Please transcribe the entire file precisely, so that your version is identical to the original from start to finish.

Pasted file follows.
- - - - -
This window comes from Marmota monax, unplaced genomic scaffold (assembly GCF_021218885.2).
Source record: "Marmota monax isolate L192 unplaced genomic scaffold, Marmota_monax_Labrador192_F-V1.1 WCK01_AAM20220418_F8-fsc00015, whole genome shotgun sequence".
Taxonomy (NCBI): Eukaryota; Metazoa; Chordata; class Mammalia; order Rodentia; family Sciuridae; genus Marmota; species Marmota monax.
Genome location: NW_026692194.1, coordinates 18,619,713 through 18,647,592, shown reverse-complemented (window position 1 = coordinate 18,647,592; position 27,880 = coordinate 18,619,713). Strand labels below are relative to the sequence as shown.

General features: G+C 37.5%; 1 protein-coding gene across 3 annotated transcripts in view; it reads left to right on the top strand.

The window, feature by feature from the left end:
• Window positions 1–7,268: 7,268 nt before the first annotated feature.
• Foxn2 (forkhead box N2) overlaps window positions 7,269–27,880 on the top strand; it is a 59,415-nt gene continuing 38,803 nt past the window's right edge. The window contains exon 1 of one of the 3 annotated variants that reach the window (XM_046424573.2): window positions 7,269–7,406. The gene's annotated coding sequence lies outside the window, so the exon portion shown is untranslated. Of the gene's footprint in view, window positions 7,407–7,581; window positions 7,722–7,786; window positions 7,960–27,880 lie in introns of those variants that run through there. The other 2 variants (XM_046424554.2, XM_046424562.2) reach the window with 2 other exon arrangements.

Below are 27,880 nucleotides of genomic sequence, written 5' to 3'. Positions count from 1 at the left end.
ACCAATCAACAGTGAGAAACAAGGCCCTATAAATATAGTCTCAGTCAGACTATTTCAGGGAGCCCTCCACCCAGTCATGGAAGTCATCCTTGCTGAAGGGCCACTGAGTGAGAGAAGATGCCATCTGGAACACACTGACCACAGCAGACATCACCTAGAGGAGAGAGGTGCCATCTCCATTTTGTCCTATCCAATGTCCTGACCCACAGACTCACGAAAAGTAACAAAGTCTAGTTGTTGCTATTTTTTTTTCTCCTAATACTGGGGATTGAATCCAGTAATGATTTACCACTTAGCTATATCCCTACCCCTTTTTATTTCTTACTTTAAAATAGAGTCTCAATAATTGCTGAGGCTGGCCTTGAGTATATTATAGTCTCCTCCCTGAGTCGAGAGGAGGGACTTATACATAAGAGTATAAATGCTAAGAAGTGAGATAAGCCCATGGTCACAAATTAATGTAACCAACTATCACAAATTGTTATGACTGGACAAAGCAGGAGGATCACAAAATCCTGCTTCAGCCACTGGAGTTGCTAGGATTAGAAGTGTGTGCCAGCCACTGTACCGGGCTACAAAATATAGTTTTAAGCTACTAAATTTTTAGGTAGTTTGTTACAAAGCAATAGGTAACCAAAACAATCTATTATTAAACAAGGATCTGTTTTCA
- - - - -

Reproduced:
This window comes from Marmota monax, unplaced genomic scaffold (assembly GCF_021218885.2).
Source record: "Marmota monax isolate L192 unplaced genomic scaffold, Marmota_monax_Labrador192_F-V1.1 WCK01_AAM20220418_F8-fsc00015, whole genome shotgun sequence".
Taxonomy (NCBI): Eukaryota; Metazoa; Chordata; class Mammalia; order Rodentia; family Sciuridae; genus Marmota; species Marmota monax.
Genome location: NW_026692194.1, coordinates 18,619,713 through 18,647,592, shown reverse-complemented (window position 1 = coordinate 18,647,592; position 27,880 = coordinate 18,619,713). Strand labels below are relative to the sequence as shown.

General features: G+C 37.5%; 1 protein-coding gene across 3 annotated transcripts in view; it reads left to right on the top strand.

The window, feature by feature from the left end:
• Window positions 1–7,268: 7,268 nt before the first annotated feature.
• Foxn2 (forkhead box N2) overlaps window positions 7,269–27,880 on the top strand; it is a 59,415-nt gene continuing 38,803 nt past the window's right edge. The window contains exon 1 of one of the 3 annotated variants that reach the window (XM_046424573.2): window positions 7,269–7,406. The gene's annotated coding sequence lies outside the window, so the exon portion shown is untranslated. Of the gene's footprint in view, window positions 7,407–7,581; window positions 7,722–7,786; window positions 7,960–27,880 lie in introns of those variants that run through there. The other 2 variants (XM_046424554.2, XM_046424562.2) reach the window with 2 other exon arrangements.

Below are 27,880 nucleotides of genomic sequence, written 5' to 3'. Positions count from 1 at the left end.
ACCAATCAACAGTGAGAAACAAGGCCCTATAAATATAGTCTCAGTCAGACTATTTCAGGGAGCCCTCCACCCAGTCATGGAAGTCATCCTTGCTGAAGGGCCACTGAGTGAGAGAAGATGCCATCTGGAACACACTGACCACAGCAGACATCACCTAGAGGAGAGAGGTGCCATCTCCATTTTGTCCTATCCAATGTCCTGACCCACAGACTCACGAAAAGTAACAAAGTCTAGTTGTTGCTATTTTTTTTTCTCCTAATACTGGGGATTGAATCCAGTAATGATTTACCACTTAGCTATATCCCTACCCCTTTTTATTTCTTACTTTAAAATAGAGTCTCAATAATTGCTGAGGCTGGCCTTGAGTATATTATAGTCTCCTCCCTGAGTCGAGAGGAGGGACTTATACATAAGAGTATAAATGCTAAGAAGTGAGATAAGCCCATGGTCACAAATTAATGTAACCAACTATCACAAATTGTTATGACTGGACAAAGCAGGAGGATCACAAAATCCTGCTTCAGCCACTGGAGTTGCTAGGATTAGAAGTGTGTGCCAGCCACTGTACCGGGCTACAAAATATAGTTTTAAGCTACTAAATTTTTAGGTAGTTTGTTACAAAGCAATAGGTAACCAAAACAATCTATTATTAAACAAGGATCTGTTTTCA